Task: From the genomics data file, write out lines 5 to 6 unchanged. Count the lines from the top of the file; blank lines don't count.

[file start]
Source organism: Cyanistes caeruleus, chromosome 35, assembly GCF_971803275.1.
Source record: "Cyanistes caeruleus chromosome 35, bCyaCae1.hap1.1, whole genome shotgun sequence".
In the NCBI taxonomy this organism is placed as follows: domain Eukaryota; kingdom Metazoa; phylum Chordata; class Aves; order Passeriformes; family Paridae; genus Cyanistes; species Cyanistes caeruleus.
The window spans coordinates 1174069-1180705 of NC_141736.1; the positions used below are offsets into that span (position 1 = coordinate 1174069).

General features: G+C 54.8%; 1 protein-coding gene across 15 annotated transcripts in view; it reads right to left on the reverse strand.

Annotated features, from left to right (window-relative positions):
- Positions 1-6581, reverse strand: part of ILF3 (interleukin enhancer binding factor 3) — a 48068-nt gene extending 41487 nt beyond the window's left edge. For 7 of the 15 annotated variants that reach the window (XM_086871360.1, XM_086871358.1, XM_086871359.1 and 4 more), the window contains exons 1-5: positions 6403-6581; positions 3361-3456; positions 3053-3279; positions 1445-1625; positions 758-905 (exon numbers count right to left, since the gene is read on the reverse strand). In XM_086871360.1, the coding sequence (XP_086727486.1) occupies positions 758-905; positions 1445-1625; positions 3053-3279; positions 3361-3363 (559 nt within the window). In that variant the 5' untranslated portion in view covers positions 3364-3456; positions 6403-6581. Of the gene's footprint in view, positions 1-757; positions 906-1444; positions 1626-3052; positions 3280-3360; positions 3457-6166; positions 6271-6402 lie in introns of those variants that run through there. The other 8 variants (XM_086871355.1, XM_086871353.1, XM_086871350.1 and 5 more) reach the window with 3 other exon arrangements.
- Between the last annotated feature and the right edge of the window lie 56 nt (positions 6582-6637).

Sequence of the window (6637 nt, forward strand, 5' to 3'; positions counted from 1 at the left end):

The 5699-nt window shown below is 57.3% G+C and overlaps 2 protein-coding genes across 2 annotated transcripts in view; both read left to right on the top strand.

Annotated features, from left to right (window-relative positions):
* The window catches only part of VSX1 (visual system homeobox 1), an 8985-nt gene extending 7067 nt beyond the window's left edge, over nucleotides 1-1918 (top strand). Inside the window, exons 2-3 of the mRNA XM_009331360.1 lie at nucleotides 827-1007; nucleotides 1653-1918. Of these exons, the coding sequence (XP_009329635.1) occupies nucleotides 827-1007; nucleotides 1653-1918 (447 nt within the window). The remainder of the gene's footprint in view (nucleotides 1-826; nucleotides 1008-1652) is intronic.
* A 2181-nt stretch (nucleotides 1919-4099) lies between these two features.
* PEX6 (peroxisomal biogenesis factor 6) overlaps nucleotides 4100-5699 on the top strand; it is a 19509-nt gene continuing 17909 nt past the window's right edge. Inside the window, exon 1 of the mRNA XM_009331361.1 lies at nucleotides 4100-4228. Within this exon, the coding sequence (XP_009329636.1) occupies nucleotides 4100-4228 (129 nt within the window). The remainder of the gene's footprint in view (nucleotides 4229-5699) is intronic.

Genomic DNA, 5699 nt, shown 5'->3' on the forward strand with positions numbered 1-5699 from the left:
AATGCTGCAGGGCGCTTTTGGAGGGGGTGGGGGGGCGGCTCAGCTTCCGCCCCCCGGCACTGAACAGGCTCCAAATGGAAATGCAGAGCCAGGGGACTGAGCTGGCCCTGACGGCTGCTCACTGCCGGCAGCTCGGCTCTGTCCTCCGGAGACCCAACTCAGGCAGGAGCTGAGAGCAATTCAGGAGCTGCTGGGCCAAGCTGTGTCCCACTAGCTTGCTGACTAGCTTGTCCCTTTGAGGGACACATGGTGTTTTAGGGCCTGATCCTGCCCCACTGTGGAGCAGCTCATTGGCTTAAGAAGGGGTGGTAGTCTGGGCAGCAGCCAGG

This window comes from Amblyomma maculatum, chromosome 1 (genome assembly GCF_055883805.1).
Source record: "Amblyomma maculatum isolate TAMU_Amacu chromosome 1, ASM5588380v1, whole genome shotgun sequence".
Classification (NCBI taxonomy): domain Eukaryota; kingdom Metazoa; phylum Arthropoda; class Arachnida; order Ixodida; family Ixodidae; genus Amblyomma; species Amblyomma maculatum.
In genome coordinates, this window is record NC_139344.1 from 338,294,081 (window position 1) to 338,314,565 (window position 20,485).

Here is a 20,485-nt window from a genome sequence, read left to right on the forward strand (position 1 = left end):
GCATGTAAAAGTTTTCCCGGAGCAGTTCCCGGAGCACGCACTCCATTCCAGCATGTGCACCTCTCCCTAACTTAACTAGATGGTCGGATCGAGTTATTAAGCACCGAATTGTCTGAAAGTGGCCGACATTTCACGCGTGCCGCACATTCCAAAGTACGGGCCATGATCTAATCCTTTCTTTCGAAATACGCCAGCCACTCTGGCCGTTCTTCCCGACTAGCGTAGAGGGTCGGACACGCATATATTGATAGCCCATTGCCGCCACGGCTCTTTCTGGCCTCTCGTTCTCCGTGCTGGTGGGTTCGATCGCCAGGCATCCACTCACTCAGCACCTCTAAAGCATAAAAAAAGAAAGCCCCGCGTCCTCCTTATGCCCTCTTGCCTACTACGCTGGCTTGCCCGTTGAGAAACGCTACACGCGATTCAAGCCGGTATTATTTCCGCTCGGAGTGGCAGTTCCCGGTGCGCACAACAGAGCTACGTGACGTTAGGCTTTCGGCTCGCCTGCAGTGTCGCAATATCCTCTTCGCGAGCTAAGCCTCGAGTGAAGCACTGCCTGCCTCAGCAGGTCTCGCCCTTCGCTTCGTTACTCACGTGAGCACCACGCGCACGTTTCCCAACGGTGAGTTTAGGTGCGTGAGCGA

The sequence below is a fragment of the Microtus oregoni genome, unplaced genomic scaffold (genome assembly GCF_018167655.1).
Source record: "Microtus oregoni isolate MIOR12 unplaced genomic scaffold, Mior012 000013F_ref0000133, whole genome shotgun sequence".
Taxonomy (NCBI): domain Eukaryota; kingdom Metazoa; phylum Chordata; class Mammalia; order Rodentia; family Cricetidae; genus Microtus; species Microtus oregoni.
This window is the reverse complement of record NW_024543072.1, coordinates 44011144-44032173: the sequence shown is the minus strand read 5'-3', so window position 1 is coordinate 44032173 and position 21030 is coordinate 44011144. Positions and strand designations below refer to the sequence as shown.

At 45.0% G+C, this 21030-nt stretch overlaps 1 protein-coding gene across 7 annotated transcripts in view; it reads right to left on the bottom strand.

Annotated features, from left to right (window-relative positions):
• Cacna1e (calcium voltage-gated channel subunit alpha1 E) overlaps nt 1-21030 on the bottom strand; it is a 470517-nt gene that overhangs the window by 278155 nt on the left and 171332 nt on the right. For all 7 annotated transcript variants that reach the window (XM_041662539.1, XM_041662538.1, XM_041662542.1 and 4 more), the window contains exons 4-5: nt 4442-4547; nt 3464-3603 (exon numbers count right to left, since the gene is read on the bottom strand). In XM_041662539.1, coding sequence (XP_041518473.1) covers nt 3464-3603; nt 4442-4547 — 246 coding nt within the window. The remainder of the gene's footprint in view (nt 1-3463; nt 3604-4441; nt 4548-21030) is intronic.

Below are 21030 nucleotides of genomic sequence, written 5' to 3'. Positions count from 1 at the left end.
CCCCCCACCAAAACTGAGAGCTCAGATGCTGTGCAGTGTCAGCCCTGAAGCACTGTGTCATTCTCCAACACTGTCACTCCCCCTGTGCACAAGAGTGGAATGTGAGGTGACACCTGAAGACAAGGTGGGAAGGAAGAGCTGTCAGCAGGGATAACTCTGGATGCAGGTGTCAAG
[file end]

General features: G+C 54.8%; 1 protein-coding gene across 15 annotated transcripts in view; it reads right to left on the reverse strand.

Annotated features, from left to right (window-relative positions):